Our Wishbone World
Inflation and deflation battle for control.
The market has been dealt a historic hand and the global stakes have never been higher.
For the last six years, the ace up the Federal Reserve’s sleeve has been the U.S. dollar. They’ve let the greenback devalue with hopes that a legitimate economic recovery would take the place of the credit expansion that has dominated this decade.
Since 2002, the world’s reserve currency declined 37% while everything measured in dollars appreciated in kind. This dynamic passed largely unnoticed by stateside players but it’s been a source of stress for foreign holders of dollar denominated assets.
We call this “asset class deflation vs. dollar devaluation” in Minyanville, which is to say that we’ll toggle between the two as policy makers pull fiscal and monetary strings. While both sides of that equation can potentially falter, the deck is stacked against both the dollar and asset classes rallying in synch.
As global players pile their chips on the trading table, credit jokers have appeared with greater frequency. It started with subprime debt, moved into asset-backed commercial paper, spread to auction rate securities and is now migrating to municipalities.
While near-term nuances are difficult to digest, the big picture has come down to a simple question. Will foreigners allow the dollar to devalue further, paving the way towards hyperinflation, or will capital drain from the system and introduce a prolonged period of deflation?
What’s clear is that the game itself has experienced a seismic shift. Central banks have been extremely proactive in what they do and how they do it. This has been going on for years but the efforts increased appreciably since last summer. We opined at the time that something was afoot and the pieces have seemingly fallen in place.
We are approaching a critical crossroads. Structural imbalances have cumulatively increased since the back of the tech bubble and risk has built to a crescendo. The credit contagion simply served as a catalyst to bring this conundrum to bear. All that remains to be seen is where the bear will domicile.
Let’s look at both sides of the great debate. To the left is the socialization of markets, nationalization by governments and hyperinflation. To the right, we have asset class deflation, risk aversion and the unwinding of the debt bubble.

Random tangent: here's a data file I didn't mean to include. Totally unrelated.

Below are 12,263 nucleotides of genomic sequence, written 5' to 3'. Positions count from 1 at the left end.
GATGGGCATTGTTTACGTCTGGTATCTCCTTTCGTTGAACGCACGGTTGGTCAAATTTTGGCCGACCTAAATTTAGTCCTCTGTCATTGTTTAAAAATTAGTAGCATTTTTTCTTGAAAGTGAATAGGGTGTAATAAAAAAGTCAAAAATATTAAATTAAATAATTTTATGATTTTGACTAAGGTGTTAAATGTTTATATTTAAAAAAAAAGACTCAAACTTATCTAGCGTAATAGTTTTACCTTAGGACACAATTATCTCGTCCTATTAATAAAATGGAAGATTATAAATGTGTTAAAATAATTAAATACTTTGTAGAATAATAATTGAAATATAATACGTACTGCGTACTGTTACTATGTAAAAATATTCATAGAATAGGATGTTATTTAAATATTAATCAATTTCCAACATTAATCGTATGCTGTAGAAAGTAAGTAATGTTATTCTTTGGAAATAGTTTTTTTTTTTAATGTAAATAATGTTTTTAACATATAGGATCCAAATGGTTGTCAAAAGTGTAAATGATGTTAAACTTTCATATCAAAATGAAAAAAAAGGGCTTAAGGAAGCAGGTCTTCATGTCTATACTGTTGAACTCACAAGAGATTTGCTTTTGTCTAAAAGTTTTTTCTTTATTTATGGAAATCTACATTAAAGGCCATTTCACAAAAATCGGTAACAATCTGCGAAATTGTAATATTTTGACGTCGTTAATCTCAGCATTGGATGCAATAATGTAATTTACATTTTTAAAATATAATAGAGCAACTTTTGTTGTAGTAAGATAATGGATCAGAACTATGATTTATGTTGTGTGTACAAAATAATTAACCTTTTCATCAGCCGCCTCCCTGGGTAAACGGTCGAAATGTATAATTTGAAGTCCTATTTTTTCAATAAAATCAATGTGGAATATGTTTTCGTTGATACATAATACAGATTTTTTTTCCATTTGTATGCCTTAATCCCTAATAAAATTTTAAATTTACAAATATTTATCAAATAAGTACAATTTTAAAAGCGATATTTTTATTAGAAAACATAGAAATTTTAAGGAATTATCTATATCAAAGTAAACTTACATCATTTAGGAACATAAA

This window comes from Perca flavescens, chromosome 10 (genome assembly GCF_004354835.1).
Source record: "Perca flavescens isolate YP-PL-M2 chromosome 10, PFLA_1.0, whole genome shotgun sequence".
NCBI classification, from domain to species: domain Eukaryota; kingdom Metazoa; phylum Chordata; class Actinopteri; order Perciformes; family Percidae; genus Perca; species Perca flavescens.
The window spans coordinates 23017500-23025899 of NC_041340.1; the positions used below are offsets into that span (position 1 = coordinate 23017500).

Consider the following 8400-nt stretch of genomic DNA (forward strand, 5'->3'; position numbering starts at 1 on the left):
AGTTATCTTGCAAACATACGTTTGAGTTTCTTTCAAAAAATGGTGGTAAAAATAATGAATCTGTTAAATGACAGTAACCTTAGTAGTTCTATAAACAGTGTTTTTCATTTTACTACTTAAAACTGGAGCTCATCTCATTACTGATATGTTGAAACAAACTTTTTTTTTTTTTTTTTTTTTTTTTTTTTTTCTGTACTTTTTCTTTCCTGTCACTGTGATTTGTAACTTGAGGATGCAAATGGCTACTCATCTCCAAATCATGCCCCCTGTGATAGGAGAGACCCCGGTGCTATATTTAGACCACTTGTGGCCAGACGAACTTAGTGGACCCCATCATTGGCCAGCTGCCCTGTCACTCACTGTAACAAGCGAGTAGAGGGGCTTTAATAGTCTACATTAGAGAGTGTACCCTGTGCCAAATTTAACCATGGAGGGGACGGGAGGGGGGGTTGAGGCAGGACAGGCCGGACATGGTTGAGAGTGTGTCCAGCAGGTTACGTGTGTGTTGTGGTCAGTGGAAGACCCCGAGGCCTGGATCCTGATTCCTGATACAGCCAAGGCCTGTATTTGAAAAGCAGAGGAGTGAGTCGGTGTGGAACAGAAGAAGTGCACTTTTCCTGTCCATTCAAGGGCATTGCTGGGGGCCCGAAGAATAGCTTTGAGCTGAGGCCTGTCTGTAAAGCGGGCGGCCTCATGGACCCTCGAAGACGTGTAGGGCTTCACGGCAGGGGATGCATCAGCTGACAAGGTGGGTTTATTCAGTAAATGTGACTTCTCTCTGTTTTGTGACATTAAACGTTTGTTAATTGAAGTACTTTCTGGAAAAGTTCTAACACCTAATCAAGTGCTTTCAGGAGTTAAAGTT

If the Northern Rock nationalization is the first in series of similar steps, we could conceivably see the stateside assumption of mortgage debt by the U.S government. This would hit the dollar and spike equities, at least until interest rates rose to levels deemed attractive as an alternative investment.
That is the hyperinflation scenario, one that is presumably preferred by the powers that be as an alternative to watershed deflation. The “haves” would fare better than “have nots,” which would include the former middle class that suffers as a result of moral hazard, as the costs of goods and services skyrocket.
The other scenario is the draining of liquidity from the system, which would ignite the fuse for a higher greenback as currency becomes scarcer. Asset classes across the board, from commodities to equities, would deflate and impact the top tier of our societal structure that is tied to the marketplace.
This is, quite obviously, problematic for many policy makers and the constituencies that bankroll them. Deflation in a fractional reserve banking system means that they have, for all intents and purposes, lost control of the economy. It is an admission of defeat, albeit one that may be unavoidable.
No Easy Answers
Last week, while dining with Minyanville sage Mr. Practical, we were discussing the congressional testimony of Fed Chairman Ben Bernanke and Treasury Secretary Hank Paulson. We arrived at the conclusion that they must see what we see but their hands are tied with regard to how they publicly posture themselves.
The banking system, stymied with credit contagion, is not operating normally and the communication thereof is delicate. Hidden behind proposed bailouts, stimulus packages, super-conduits, term auction financing, mortgage rate freezes, foreclosure freezes and working groups are politicians attempting to engineer a business cycle that long ago lost it’s way.
As Mr. Practical observed as we surveyed the situation, “None of these plans will affect the larger deflationary credit contraction. Debt deflation is occurring outside of the Fed’s control at the world’s money center banks, where supply and demand for credit has undergone a rapid and significant decline.”
This process will take years to manifest but will ultimately yield positive results. The destruction of debt will allow world economies to build a solid foundation for future expansion that is entirely more secure than what we currently have in place.
Deflation will cause paper wealth to evaporate and rich nations will be forced to pour real money—as opposed to cheap debt—into developing economies as a redistribution mechanism. While the path might be painful, the destination will be a sustainable starting point for future generations.
There is a marked difference between taking our medicine, which is a function of time and price, and injecting the system with drugs with hopes that the pain will pass. The latter matter continues to be the diagnosis of choice, as evidenced by current events, but the patient would be well served to understand the prognosis.
There are no easy answers but there are certainly simple truths. The sooner we prepare for the worst, the better we can in good conscience hope for the best.
Todd Harrison is the founder and Chief Executive Officer of Minyanville. Prior to his current role, Mr. Harrison was President and head trader at a $400 million dollar New York-based hedge fund. Todd welcomes your comments and/or feedback at email@example.com.
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